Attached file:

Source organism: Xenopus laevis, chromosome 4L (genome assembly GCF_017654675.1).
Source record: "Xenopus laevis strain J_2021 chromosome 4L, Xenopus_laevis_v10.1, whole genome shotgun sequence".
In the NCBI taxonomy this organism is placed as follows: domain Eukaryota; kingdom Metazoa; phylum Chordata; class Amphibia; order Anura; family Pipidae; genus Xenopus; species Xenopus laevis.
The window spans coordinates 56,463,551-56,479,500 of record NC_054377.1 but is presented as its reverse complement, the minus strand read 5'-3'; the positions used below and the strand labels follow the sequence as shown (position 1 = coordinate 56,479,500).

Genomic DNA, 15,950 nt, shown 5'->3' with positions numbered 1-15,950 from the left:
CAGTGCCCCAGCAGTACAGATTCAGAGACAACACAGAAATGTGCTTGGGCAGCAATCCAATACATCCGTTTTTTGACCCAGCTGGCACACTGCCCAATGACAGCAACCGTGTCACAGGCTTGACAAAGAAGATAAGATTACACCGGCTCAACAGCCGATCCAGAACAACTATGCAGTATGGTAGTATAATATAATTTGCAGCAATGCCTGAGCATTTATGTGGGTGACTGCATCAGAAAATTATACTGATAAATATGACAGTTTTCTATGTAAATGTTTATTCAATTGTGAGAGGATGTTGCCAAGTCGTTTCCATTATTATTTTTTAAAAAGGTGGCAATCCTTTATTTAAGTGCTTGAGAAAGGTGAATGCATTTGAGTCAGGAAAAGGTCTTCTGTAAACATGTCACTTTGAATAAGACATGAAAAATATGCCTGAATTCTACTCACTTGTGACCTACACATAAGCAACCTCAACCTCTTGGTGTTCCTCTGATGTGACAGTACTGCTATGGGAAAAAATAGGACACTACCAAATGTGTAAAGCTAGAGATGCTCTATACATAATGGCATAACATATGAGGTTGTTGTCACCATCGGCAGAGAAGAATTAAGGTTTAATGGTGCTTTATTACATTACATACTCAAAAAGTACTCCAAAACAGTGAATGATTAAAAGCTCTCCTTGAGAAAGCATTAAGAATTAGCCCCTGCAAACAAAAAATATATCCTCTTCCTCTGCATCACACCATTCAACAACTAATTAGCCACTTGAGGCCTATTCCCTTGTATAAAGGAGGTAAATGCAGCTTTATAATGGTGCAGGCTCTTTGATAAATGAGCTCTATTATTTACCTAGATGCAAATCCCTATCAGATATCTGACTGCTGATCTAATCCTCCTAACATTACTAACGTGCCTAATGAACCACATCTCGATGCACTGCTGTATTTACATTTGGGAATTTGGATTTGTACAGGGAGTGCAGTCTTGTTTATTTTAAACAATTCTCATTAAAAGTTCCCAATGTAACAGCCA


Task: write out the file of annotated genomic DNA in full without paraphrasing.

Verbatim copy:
Source organism: Xenopus laevis, chromosome 4L (genome assembly GCF_017654675.1).
Source record: "Xenopus laevis strain J_2021 chromosome 4L, Xenopus_laevis_v10.1, whole genome shotgun sequence".
In the NCBI taxonomy this organism is placed as follows: domain Eukaryota; kingdom Metazoa; phylum Chordata; class Amphibia; order Anura; family Pipidae; genus Xenopus; species Xenopus laevis.
The window spans coordinates 56,463,551-56,479,500 of record NC_054377.1 but is presented as its reverse complement, the minus strand read 5'-3'; the positions used below and the strand labels follow the sequence as shown (position 1 = coordinate 56,479,500).

Genomic DNA, 15,950 nt, shown 5'->3' with positions numbered 1-15,950 from the left:
CAGTGCCCCAGCAGTACAGATTCAGAGACAACACAGAAATGTGCTTGGGCAGCAATCCAATACATCCGTTTTTTGACCCAGCTGGCACACTGCCCAATGACAGCAACCGTGTCACAGGCTTGACAAAGAAGATAAGATTACACCGGCTCAACAGCCGATCCAGAACAACTATGCAGTATGGTAGTATAATATAATTTGCAGCAATGCCTGAGCATTTATGTGGGTGACTGCATCAGAAAATTATACTGATAAATATGACAGTTTTCTATGTAAATGTTTATTCAATTGTGAGAGGATGTTGCCAAGTCGTTTCCATTATTATTTTTTAAAAAGGTGGCAATCCTTTATTTAAGTGCTTGAGAAAGGTGAATGCATTTGAGTCAGGAAAAGGTCTTCTGTAAACATGTCACTTTGAATAAGACATGAAAAATATGCCTGAATTCTACTCACTTGTGACCTACACATAAGCAACCTCAACCTCTTGGTGTTCCTCTGATGTGACAGTACTGCTATGGGAAAAAATAGGACACTACCAAATGTGTAAAGCTAGAGATGCTCTATACATAATGGCATAACATATGAGGTTGTTGTCACCATCGGCAGAGAAGAATTAAGGTTTAATGGTGCTTTATTACATTACATACTCAAAAAGTACTCCAAAACAGTGAATGATTAAAAGCTCTCCTTGAGAAAGCATTAAGAATTAGCCCCTGCAAACAAAAAATATATCCTCTTCCTCTGCATCACACCATTCAACAACTAATTAGCCACTTGAGGCCTATTCCCTTGTATAAAGGAGGTAAATGCAGCTTTATAATGGTGCAGGCTCTTTGATAAATGAGCTCTATTATTTACCTAGATGCAAATCCCTATCAGATATCTGACTGCTGATCTAATCCTCCTAACATTACTAACGTGCCTAATGAACCACATCTCGATGCACTGCTGTATTTACATTTGGGAATTTGGATTTGTACAGGGAGTGCAGTCTTGTTTATTTTAAACAATTCTCATTAAAAGTTCCCAATGTAACAGCCA